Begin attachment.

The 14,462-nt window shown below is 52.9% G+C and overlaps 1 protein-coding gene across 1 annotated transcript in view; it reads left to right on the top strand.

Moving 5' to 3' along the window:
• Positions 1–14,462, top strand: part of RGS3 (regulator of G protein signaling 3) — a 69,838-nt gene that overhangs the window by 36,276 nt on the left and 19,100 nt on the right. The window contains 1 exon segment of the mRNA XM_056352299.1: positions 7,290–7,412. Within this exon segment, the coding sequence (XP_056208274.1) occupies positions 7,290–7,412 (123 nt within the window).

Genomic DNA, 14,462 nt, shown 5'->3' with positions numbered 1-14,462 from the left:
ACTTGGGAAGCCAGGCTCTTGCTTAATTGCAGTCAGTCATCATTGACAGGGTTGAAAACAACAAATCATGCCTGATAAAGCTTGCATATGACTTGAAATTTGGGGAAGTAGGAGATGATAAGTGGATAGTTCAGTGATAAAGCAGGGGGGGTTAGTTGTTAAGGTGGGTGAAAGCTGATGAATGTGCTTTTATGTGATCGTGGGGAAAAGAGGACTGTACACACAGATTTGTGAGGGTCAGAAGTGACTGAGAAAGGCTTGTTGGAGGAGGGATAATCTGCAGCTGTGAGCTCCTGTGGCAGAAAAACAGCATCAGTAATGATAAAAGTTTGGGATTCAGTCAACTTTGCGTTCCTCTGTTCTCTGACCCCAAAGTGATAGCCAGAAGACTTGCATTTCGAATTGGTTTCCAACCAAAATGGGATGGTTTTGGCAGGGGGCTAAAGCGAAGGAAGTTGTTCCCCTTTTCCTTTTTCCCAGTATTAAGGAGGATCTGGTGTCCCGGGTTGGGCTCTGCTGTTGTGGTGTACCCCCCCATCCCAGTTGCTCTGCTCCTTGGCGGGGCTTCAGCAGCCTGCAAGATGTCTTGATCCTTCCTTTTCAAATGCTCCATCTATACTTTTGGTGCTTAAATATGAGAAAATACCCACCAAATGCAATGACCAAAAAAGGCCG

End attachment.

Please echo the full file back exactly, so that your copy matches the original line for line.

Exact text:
The 14,462-nt window shown below is 52.9% G+C and overlaps 1 protein-coding gene across 1 annotated transcript in view; it reads left to right on the top strand.

Moving 5' to 3' along the window:
• Positions 1–14,462, top strand: part of RGS3 (regulator of G protein signaling 3) — a 69,838-nt gene that overhangs the window by 36,276 nt on the left and 19,100 nt on the right. The window contains 1 exon segment of the mRNA XM_056352299.1: positions 7,290–7,412. Within this exon segment, the coding sequence (XP_056208274.1) occupies positions 7,290–7,412 (123 nt within the window).

Genomic DNA, 14,462 nt, shown 5'->3' with positions numbered 1-14,462 from the left:
ACTTGGGAAGCCAGGCTCTTGCTTAATTGCAGTCAGTCATCATTGACAGGGTTGAAAACAACAAATCATGCCTGATAAAGCTTGCATATGACTTGAAATTTGGGGAAGTAGGAGATGATAAGTGGATAGTTCAGTGATAAAGCAGGGGGGGTTAGTTGTTAAGGTGGGTGAAAGCTGATGAATGTGCTTTTATGTGATCGTGGGGAAAAGAGGACTGTACACACAGATTTGTGAGGGTCAGAAGTGACTGAGAAAGGCTTGTTGGAGGAGGGATAATCTGCAGCTGTGAGCTCCTGTGGCAGAAAAACAGCATCAGTAATGATAAAAGTTTGGGATTCAGTCAACTTTGCGTTCCTCTGTTCTCTGACCCCAAAGTGATAGCCAGAAGACTTGCATTTCGAATTGGTTTCCAACCAAAATGGGATGGTTTTGGCAGGGGGCTAAAGCGAAGGAAGTTGTTCCCCTTTTCCTTTTTCCCAGTATTAAGGAGGATCTGGTGTCCCGGGTTGGGCTCTGCTGTTGTGGTGTACCCCCCCATCCCAGTTGCTCTGCTCCTTGGCGGGGCTTCAGCAGCCTGCAAGATGTCTTGATCCTTCCTTTTCAAATGCTCCATCTATACTTTTGGTGCTTAAATATGAGAAAATACCCACCAAATGCAATGACCAAAAAAGGCCG